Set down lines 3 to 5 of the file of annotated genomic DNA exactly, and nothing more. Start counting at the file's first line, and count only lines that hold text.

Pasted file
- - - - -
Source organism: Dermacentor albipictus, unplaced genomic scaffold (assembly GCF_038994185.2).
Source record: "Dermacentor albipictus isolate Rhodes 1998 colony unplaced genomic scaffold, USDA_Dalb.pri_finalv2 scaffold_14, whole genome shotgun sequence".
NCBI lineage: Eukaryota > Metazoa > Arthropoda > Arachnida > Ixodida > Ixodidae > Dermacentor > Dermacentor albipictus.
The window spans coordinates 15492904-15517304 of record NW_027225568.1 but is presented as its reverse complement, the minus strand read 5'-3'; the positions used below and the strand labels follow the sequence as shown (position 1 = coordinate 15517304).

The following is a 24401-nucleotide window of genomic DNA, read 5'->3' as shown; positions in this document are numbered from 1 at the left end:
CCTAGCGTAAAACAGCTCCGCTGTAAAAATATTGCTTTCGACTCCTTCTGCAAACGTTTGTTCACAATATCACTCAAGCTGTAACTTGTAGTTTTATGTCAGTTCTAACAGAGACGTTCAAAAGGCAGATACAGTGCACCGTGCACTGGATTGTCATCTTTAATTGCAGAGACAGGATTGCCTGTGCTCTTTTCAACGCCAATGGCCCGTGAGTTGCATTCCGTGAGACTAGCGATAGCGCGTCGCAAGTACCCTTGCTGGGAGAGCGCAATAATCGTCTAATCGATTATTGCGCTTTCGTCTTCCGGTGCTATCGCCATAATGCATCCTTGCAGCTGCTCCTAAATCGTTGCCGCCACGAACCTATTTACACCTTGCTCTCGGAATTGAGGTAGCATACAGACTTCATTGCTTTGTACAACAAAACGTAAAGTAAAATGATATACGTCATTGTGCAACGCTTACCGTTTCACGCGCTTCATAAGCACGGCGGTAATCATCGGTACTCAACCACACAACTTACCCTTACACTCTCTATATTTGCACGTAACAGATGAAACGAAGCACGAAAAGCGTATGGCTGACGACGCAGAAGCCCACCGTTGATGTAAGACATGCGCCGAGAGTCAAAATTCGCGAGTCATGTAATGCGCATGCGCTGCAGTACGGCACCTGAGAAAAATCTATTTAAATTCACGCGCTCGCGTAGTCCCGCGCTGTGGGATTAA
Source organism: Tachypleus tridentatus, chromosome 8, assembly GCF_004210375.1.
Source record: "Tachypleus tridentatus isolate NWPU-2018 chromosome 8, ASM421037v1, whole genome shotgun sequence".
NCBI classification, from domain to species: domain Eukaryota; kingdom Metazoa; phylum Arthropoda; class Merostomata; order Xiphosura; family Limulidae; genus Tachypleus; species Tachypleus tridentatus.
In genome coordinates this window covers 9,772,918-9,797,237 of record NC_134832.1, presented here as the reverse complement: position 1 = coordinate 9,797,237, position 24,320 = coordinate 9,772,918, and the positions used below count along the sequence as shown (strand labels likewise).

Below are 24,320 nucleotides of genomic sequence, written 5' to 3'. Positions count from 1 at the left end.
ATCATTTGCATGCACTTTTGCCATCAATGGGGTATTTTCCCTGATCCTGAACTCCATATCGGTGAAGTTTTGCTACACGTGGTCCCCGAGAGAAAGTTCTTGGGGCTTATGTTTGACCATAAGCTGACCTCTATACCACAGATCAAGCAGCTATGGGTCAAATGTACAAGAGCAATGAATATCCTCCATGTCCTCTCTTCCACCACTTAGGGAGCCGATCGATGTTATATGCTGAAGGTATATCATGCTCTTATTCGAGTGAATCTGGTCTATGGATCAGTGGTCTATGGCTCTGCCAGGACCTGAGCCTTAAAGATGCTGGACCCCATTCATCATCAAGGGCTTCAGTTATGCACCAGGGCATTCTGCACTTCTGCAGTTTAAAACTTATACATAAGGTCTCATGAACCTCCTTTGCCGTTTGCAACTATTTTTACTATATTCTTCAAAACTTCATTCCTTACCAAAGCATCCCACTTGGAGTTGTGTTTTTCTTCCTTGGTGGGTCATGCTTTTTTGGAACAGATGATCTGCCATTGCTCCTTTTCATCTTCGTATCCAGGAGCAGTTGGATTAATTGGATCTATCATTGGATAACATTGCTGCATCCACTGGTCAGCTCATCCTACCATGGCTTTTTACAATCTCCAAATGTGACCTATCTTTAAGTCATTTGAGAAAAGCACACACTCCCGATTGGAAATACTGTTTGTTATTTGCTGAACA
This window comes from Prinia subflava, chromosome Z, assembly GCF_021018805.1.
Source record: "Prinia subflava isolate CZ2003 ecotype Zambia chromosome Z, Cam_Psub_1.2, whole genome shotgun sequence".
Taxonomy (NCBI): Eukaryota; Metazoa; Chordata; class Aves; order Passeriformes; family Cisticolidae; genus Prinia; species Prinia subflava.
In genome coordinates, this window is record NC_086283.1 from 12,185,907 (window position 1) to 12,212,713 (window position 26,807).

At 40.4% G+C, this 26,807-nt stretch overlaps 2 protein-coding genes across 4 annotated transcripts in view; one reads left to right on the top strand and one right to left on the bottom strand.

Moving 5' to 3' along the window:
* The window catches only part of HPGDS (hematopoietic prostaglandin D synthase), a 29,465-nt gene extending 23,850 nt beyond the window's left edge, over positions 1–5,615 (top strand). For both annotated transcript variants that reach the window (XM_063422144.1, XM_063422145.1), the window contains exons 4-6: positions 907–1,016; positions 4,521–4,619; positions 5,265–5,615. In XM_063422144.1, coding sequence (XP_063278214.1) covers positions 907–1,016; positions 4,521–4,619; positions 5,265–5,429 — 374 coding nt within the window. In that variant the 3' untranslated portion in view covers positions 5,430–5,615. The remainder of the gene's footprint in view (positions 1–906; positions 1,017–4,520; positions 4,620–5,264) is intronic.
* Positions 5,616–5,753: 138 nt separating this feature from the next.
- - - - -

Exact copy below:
NCBI lineage: Eukaryota > Metazoa > Arthropoda > Arachnida > Ixodida > Ixodidae > Dermacentor > Dermacentor albipictus.
The window spans coordinates 15492904-15517304 of record NW_027225568.1 but is presented as its reverse complement, the minus strand read 5'-3'; the positions used below and the strand labels follow the sequence as shown (position 1 = coordinate 15517304).

The following is a 24401-nucleotide window of genomic DNA, read 5'->3' as shown; positions in this document are numbered from 1 at the left end: